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By Bill Mowat, Inverness

Vegetable grower; joint-founder of a substantial locally-owned tourism business; finest exponent of Scotland’s most ancient craft and a community activist.

With the sudden death of John Mowat on Tuesday October 3rd 2006, at the age of 66, the community of John O’Groats (popn. 250) lost its living link between the old ‘subsistence-style’ of crofting and modern consumer-conscious agriculture suitable to the soil and weather conditions on the Pentland Firth shoreline.

When he was born in 1940, as the only child of Donald and Annie Mowat, the landscape of John O’Groats consisted of a (diminished in size) Mains farm (The Ha’) surrounded by a patchwork of over family 40 crofts, averaging only 20 acres of in-by land, plus two large common grazings, where hundreds of sheep roamed. Crofters regularly took crops of oats and bere (a early-ripening variety of barley) to the local water-powered meal-mill for conversion to oat-meal (for porridge and cakes) and bere-meal for baking traditional bannocks of unleaven brown bere-bread.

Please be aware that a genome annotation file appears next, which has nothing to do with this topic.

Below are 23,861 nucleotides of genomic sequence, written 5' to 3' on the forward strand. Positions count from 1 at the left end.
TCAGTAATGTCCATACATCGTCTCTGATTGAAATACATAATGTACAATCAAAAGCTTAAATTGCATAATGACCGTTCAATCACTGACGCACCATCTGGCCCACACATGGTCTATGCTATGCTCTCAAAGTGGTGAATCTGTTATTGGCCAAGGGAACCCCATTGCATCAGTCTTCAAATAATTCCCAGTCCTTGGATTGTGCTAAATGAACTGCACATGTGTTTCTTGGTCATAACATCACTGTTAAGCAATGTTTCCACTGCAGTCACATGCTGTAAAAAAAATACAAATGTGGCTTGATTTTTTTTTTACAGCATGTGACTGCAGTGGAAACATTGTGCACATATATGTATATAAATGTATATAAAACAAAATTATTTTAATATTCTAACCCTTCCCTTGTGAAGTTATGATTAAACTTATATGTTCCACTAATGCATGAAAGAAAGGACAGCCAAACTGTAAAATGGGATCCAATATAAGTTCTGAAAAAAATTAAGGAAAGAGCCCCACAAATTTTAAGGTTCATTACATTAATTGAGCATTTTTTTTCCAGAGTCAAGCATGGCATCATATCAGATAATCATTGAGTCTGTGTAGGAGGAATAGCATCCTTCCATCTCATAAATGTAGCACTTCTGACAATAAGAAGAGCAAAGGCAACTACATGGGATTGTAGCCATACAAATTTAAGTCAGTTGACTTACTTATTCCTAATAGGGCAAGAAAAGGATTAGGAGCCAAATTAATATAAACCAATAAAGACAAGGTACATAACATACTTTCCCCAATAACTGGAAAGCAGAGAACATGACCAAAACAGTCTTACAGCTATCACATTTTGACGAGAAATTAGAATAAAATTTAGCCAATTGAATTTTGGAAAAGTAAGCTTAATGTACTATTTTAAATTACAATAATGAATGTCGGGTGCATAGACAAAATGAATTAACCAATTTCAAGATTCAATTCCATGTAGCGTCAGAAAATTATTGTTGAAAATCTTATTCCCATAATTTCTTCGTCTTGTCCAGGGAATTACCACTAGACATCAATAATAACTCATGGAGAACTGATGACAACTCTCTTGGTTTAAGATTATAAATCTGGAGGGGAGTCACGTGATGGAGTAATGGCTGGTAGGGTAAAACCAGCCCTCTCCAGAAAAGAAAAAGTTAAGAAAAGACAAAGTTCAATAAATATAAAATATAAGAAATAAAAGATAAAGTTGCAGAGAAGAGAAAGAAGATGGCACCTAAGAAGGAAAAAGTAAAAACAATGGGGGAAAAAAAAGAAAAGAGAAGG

By the time of the onset of Multiple Sclerosis a decade ago, John had turned much of this land, extended as appropriate by lease or purchase, (and in one case by reclamation) into a substantial vegetable producing unit with modern specialist machinery and buildings, one having to employ staff to supplement the work of his sons Don and Steven.

Bags of his ‘John O’Groats tatties’ (with the community’s ‘End to End’ signpost as logo), root-crops such as swedes and other brassicas of the cabbage family, became well-known to customers at Co-op branches in the Far North and independent convenience retailers in Wick, Thurso and rural villages.